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Leader: Rev. David Thomas
Scripture: Matthew 5:1-12
Date: Jan 20th, 2019
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Oh, the bliss of those who are absolutely destitute in spirit, for theirs is the Kingdom of Heaven.  Oh, the bliss of those who mourn, for they will be comforted.  Oh, the bliss of those who are persecuted, for theirs is the Kingdom of Heaven.  You are the hot sauce of the world, but if hot sauce has lost its heat, how can it get it back again?  It is thrown into the green bin and picked up on Thursday morning by the neon truck.

Imagine starting a sermon like this!

This is how arguably the greatest sermon by the greatest person who ever lived began.  The Sermon on the Mount.  When Jesus saw the crowds, he went up the mountain – the place from which God tends to speak – and after he sat down – the posture of a teacher – his disciples came to him.  Then he began to speak, and taught them, saying… He began to teach them about the Kingdom of Heaven.  The Kingdom of God.  The Reign of God.  This Kingdom that Jesus inaugurated.  This Kingdom that is here, and this Kingdom which is coming.  This is what Jesus preached about.  “Jesus went throughout Galilee, teaching in their synagogues and proclaiming the good news of the kingdom and curing every disease and every sickness among the people.” (Matt 4:23).  Mark puts it like this – “Now after John was arrested, Jesus came to Galilee, proclaiming the good news of God, and saying, ‘The time is fulfilled, and the kingdom of God has come near; repent, and believe in the good news.’” (Mark 1:14-15)  The kingdom of God has come near.  Repent and believe in the good news.

This is our invitation. 

And it’s important for us to get things right at the outset of this sermon.  It’s important for us to talk about what this list is not.  This is not a list of things to do which prescribe happiness.  I know we like such lists.  10 Steps to a Better You.  10 Ways to Make 2019 Unforgettable, etc. etc.  We like such things.  They give us the illusion that we’re in control.  We might look at the Beatitudes and think that they have something primarily to do with our attitudes.  I remember learning these in a Vacation Bible School when I was young and the phrase that sticks in my mind after all these years is “beautiful attitudes”.  It’s nice to play around with language and talk about the attitude of beatitude and that kind of thing, but the word beatitude has nothing to do with the word beautiful or attitude.  It comes from a Latin root which means “blessed” (beatus) or “blissful”.  It’s the same root which gives us the word “beatific” which again has nothing to do with beauty.  A beatific smile – blissful.  Sometimes this word for blessed (makarios in Greek) is translated “happy” but it goes much further than that.  Happiness is very often tied to circumstance.  This kind of blessedness of which Jesus speaks goes beyond circumstance.  One writer suggests we translate the word “truly well off” or “those for whom everything is good”.  Another suggests it means to “be in a good situation.”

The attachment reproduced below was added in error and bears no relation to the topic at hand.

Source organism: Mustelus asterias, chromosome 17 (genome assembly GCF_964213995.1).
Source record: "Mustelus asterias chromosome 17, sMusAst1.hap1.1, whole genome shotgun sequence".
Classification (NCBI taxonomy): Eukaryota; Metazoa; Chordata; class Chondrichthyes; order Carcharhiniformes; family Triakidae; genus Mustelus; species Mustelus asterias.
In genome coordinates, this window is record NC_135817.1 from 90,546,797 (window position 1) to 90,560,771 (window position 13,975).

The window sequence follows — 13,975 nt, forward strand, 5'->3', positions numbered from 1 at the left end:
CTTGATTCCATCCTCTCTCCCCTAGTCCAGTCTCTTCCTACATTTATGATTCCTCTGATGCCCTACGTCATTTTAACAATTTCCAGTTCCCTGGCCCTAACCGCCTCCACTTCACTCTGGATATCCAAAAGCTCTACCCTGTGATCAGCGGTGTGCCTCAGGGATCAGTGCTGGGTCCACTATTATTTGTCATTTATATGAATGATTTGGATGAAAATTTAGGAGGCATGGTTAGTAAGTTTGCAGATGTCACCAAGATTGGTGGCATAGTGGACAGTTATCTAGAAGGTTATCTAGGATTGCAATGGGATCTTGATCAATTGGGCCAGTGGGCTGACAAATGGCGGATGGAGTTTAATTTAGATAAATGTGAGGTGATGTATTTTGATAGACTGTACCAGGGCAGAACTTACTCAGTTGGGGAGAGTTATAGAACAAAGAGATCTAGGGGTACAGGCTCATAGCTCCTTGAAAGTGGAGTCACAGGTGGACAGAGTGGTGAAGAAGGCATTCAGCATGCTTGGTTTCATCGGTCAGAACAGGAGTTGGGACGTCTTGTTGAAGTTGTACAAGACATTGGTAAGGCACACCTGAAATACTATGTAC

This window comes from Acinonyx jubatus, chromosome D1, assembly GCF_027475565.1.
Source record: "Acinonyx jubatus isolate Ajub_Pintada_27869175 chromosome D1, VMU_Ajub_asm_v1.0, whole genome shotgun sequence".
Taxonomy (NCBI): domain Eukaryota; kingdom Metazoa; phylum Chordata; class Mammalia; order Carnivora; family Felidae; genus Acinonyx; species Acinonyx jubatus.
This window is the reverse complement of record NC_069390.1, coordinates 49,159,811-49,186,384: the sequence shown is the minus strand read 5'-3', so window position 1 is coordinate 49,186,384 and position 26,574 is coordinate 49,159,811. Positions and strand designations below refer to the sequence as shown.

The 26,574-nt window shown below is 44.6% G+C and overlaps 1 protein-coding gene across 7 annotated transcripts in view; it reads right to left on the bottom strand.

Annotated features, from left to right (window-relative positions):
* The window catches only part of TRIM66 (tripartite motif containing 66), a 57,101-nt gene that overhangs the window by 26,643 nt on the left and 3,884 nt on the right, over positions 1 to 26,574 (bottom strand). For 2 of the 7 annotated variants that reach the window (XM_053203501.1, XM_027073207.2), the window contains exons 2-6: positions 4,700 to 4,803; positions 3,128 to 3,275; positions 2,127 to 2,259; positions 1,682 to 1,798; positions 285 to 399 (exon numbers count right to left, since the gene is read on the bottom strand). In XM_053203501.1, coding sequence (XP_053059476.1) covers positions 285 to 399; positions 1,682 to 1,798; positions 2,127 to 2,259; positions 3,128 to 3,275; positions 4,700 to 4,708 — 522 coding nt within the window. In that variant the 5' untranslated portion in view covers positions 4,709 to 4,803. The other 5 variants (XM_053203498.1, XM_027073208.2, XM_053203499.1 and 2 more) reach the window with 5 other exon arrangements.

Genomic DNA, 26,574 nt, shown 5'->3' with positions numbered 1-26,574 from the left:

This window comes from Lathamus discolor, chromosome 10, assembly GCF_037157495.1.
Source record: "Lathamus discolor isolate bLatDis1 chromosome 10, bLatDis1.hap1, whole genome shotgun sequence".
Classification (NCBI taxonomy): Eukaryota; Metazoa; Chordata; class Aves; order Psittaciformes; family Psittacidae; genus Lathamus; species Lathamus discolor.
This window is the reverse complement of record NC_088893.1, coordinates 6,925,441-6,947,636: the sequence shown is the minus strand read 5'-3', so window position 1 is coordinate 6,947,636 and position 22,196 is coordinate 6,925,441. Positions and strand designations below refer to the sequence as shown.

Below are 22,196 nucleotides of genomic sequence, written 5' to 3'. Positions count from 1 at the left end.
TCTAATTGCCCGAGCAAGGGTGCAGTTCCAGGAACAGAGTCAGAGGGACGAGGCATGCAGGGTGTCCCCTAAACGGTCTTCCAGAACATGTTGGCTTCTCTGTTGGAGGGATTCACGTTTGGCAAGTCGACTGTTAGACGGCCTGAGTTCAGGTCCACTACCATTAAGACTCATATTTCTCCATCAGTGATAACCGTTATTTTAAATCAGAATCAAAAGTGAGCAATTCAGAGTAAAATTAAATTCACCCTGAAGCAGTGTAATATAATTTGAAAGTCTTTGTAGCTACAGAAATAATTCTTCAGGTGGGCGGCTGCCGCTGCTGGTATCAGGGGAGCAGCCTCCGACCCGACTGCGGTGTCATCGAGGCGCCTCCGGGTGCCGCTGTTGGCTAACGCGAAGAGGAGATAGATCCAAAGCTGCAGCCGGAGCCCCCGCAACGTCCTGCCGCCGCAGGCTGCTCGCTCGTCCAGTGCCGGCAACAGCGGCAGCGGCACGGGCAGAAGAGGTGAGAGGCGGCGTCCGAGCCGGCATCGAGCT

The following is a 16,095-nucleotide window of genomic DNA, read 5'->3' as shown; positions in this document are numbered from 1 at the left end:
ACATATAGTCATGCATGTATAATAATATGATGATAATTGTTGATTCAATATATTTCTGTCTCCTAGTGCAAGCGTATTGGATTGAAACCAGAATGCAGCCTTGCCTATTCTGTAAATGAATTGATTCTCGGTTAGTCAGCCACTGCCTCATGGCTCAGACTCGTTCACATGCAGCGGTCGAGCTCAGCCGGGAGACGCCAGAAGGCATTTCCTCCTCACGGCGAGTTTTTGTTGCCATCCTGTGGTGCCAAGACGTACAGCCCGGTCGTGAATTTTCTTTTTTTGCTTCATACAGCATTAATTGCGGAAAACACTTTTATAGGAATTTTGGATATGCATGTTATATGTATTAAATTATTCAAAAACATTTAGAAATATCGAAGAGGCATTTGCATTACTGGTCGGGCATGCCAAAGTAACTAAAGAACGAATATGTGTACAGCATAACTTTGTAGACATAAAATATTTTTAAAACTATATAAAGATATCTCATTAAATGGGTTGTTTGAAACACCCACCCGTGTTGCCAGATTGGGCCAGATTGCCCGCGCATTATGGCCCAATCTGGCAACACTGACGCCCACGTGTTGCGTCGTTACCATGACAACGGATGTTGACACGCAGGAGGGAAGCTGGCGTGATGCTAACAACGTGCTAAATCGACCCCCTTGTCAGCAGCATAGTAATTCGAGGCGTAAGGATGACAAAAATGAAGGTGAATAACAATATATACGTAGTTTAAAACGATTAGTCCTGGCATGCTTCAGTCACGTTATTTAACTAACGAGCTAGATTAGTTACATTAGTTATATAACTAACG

It is good to try and recapture something of how shocking Jesus’ words would have been to his first listeners, or to anyone hearing them for the first time if we have heard them multiple times.  Here were some beatitudes of Jesus’ day – Blessed is the man who lives with a sensible wife.  Blessed is the man who does not sin with the tongue. Blessed is the man who has not served as in inferior.  Blessed is the man who finds a friend.  These all sound quite good do they not?    

The other thing we must keep in mind is what some of the dominant religious thought of Jesus’ day had to say about who God favoured.  Some thought that certain people groups were more favoured than others by God, turning religion into an “us vs. them” scenario in which those in the know clearly knew where the lines were drawn between us and them.  The recipients of the Kingdom were those who were ritually pure – those who were faithful keepers of the law and who observed the right things and certainly not those who were obvious sinners – tax collectors or adulterers or prostitutes or addicts.  The Kingdom was for those who were physically whole and healthy and wealthy.  These were actually signs of God’s favour.  It’s a good thing such attitudes don’t persist today!  If people are poor it’s because they’re lazy and God helps those who help themselves and that’s in the Bible after all right?    

There is an ethical component to living in the Kingdom of Heaven.  What we do in the Kingdom of Heaven matters.  There is an ethical component which is summed up by Jesus at the end of this chapter – Be perfect, therefore, as your heavenly father is perfect.  We’ll be talking about the ethical component over the coming weeks.  Before we talk about what we do, we need to focus on what God has done and is doing and will do.  The first thing that Jesus does is extend a welcome into the Kingdom of Heaven.  He does it in a most shocking way:

Blessed are the poor in spirit, for theirs is the Kingdom of Heaven.  Oh, the bliss of those who are poor in spirit, for these are the ones to whom the Kingdom of Heaven belongs.  How well off are the poor in spirit?  What a good situation for those who know their need for something outside of themselves, because the Kingdom of Heaven has come near.  These are the people for whom everything is good.  In light of all the messages that were out there in Jesus’ day comes this one.  In light of all the messages that are out there in our day – Life is what you make it.  You only live once.  It’s a good life if you don’t weaken, so stay strong. Go make a name for yourself – Jesus speaks about a different reality.  A reality that turns the world upside down (or right side up depending on your point of view).  A reality in which everyone is invited and welcomed into this Kingdom that is not just solely for the life after this one or the age to come after this one but is also for right now.